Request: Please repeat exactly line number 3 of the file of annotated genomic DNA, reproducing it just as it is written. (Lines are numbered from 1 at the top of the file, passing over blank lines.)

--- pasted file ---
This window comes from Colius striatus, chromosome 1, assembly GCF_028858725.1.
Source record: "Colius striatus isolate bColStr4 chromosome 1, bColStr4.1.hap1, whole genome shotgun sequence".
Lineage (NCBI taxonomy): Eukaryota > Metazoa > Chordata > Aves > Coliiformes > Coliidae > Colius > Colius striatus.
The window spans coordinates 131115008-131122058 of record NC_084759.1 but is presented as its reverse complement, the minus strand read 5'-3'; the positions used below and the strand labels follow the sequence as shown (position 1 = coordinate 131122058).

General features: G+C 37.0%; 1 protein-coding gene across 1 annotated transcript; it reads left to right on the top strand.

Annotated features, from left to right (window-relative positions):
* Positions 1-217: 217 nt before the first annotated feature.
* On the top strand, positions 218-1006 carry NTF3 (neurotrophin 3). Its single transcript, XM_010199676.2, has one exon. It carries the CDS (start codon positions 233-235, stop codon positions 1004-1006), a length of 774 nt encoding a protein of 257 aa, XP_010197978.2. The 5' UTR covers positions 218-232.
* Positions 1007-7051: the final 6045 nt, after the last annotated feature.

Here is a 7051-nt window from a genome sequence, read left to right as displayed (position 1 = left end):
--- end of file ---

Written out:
Lineage (NCBI taxonomy): Eukaryota > Metazoa > Chordata > Aves > Coliiformes > Coliidae > Colius > Colius striatus.